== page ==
The street has a confusing history of layouts. Originally it ran east-west but in the 1960s it was shortened and most of the street was newer, running in a quarter-circle north from the shortened section. Part of the Woodpecker Estate was built here.

When completed, the Woodpecker Estate consisted of eight tower blocks. In the centre of the estate was the main local shopping centre and a pub named The Spanish Steps. The estate became synonymous with gang culture in Lewisham and in 1992, an Estate Action Plan was drawn up for the regeneration of the estate. This resulted in all but one of its tower blocks being demolished and replaced with three storey blocks of flats.
»read full article


SEPTEMBER
24
2019

 

Cold Blow Lane, SE14
Cold Blow Lane was originally a lane leading to Cold Blow Farm. Cold Blow Farm was situated on the site of the Sanford Housing Cooperative and even after the Croydon Railway came in 1854 with its brick tunnel, most of this area of New Cross remained agricultural.

Earlier, another nineteenth century transport link, the Croydon Canal created the Coldblow Branch which terminated at the modern junction with Mercury Way.

By the turn of the twentieth century, an industrial area developed and the Coldblow Signal Works were built beside the former Gas Works.

Originally running north from the Old Kent Road, on the site of the former Millwall ground - The Den - Cold Blow Lane turns sharply east. The Old Den was the fifth football stadium occupied by Millwall F.C. since their formation on the Isle of Dogs in 1885 before moving to the New Den in May 1993. The ground opened in 1910 on the former industrial area and was the home of Millwall for 83 years.

Cold Blow Lane was split in two during the twen...
»more


SEPTEMBER
23
2019

 

Crabtree Farm
Crabtree Farm was Fulham’s last farm. It lay between Fulham Palace Road and Rannoch Road bounded on the north by Colwith Road and on the south by Crabtree Lane. The farmhouse used to exist at the junction of Larnach Road and Rannoch Road.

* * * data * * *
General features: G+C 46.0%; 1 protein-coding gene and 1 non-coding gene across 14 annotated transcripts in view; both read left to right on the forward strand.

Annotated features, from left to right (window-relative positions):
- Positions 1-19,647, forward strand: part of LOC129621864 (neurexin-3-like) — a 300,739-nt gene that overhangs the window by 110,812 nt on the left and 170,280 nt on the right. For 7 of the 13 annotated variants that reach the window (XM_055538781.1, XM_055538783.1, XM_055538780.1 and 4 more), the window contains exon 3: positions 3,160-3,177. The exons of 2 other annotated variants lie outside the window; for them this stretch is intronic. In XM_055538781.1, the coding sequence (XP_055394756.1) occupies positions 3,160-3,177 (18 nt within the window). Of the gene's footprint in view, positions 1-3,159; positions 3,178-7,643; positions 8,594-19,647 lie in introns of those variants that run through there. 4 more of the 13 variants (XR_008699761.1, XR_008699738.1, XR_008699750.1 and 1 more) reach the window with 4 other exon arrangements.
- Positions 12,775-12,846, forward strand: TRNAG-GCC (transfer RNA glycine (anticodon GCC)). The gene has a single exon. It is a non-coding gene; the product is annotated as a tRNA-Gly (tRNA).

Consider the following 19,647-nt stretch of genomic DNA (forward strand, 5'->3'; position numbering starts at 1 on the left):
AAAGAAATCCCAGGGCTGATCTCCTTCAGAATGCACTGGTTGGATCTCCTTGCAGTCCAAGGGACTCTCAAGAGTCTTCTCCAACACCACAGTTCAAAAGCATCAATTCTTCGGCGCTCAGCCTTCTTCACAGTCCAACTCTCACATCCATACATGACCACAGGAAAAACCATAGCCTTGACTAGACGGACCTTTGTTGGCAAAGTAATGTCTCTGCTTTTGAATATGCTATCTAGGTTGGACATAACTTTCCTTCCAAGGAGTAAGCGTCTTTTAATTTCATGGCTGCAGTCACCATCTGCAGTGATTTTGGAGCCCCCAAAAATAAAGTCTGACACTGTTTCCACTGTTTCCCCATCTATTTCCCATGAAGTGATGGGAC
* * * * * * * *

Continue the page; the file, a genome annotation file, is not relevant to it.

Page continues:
This area had been farmed since the early 19th century and was the property of the Matyear family. William Matyear, the last of the family to farm there was a bachelor who died in 1910.

It produced vegetables and strawberries for sale at Covent Garden Market. When in 1910 the farm was sold to Allen and Norris, local estate agents, they built several streets of houses upon it. Allen & Norris established their offices at the corner of Nella Road.
»read full article


SEPTEMBER
21
2019

 

St Peter, Paul’s Wharf
St Peter, Paul’s Wharf, was a parish church in the City of London. It was destroyed in the Great Fire of London in 1666. First mentioned in the 12th Century It stood to the north of Upper Thames Street in Queenhithe Ward The parish was defiant in continuing to use the Book of Common Prayer during the Civil War.

St Peter’s was, along with most of the City’s other parish churches, destroyed by the Great Fire in 1666. A Rebuilding Act was passed and a committee set up under Sir Christopher Wren to decide which would be rebuilt. Fifty-one were chosen, but St Peter Paul’s Wharf was not among them. Following the fire the parish was united with that of St Benet Paul’s Wharf.

»read full article


SEPTEMBER
20
2019

 

South Mimms
South Mimms is a village in the Hertsmere district of Hertfordshire. It is a small settlement located near to the junction of the M25 motorway with the A1(M) motorway and is perhaps more widely known because of the service station at that junction which takes its name from the village, and for mountain biking routes in the area which start from the service station.

Before 1965’s creation of Greater London, it was part of Middlesex rather than Hertfordshire and, along with Potters Bar, was transferred to the latter county in that year.
»read full article


SEPTEMBER
17
2019